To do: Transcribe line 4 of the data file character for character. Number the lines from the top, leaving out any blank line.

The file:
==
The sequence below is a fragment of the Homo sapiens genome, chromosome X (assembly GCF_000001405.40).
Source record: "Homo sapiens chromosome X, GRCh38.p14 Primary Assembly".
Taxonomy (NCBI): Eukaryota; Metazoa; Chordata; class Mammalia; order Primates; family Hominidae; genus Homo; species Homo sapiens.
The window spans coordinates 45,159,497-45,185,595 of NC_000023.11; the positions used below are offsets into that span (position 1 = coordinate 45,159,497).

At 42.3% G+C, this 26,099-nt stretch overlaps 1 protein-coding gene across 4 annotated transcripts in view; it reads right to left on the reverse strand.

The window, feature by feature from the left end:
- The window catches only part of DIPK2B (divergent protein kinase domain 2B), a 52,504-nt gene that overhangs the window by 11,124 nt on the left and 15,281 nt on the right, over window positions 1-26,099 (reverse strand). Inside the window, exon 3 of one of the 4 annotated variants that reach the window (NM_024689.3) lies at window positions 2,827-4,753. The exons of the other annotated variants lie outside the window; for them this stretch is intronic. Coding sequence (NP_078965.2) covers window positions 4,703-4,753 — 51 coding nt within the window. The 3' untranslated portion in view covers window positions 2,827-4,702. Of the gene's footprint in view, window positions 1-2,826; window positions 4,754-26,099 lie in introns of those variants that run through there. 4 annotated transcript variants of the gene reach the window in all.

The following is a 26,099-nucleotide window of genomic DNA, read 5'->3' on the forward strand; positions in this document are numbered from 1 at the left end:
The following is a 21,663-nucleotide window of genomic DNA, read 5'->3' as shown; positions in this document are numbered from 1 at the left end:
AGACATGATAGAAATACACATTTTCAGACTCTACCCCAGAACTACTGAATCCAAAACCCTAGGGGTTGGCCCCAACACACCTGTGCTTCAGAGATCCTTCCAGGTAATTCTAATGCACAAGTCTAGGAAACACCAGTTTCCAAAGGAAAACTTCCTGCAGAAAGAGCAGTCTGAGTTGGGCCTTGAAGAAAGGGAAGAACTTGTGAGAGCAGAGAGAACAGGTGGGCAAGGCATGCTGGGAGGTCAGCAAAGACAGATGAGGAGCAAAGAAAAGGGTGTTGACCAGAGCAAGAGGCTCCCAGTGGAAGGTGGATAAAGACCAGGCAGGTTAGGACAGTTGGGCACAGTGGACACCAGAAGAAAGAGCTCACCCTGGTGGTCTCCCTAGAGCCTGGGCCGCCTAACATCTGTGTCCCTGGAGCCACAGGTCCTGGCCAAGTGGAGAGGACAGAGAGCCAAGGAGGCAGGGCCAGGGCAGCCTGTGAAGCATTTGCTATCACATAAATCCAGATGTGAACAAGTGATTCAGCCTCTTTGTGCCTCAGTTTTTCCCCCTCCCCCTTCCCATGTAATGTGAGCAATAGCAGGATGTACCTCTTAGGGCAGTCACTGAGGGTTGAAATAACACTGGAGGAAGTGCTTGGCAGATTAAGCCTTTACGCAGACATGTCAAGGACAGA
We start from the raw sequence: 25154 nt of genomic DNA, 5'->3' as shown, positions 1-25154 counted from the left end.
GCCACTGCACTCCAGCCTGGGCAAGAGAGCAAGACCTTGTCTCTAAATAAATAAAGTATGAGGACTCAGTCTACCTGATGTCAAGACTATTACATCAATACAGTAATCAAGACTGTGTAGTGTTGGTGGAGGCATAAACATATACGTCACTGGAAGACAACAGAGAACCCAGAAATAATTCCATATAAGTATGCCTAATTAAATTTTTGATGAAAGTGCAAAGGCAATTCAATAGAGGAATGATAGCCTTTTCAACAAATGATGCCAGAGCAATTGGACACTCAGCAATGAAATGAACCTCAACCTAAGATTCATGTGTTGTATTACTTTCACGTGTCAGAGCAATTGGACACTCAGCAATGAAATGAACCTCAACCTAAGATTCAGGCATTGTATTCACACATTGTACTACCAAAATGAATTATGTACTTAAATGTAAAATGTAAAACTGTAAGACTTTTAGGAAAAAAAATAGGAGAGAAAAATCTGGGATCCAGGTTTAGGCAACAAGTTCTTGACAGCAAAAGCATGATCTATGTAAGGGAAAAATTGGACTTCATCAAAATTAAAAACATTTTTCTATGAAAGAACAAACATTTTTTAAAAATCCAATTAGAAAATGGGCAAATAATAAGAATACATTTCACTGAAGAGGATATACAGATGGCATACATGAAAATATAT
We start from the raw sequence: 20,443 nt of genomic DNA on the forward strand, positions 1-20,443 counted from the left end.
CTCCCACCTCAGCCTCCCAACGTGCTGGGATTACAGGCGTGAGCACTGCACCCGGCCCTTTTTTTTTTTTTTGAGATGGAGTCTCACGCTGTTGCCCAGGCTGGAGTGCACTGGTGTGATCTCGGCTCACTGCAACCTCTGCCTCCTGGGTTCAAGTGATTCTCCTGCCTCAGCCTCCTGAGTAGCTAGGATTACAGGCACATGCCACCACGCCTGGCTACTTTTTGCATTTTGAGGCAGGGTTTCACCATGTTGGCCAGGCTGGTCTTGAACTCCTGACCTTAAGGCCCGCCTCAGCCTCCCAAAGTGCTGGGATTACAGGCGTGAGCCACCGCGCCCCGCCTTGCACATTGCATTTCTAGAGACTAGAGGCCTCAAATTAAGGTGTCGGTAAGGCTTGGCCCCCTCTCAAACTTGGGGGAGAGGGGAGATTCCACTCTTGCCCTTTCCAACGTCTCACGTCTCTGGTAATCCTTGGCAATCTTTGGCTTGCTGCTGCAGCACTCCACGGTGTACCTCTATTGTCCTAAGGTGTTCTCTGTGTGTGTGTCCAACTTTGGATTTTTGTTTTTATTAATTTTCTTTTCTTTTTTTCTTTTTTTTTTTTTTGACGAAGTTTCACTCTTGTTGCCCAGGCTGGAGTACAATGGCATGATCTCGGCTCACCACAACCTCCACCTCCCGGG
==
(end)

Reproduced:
The window spans coordinates 45,159,497-45,185,595 of NC_000023.11; the positions used below are offsets into that span (position 1 = coordinate 45,159,497).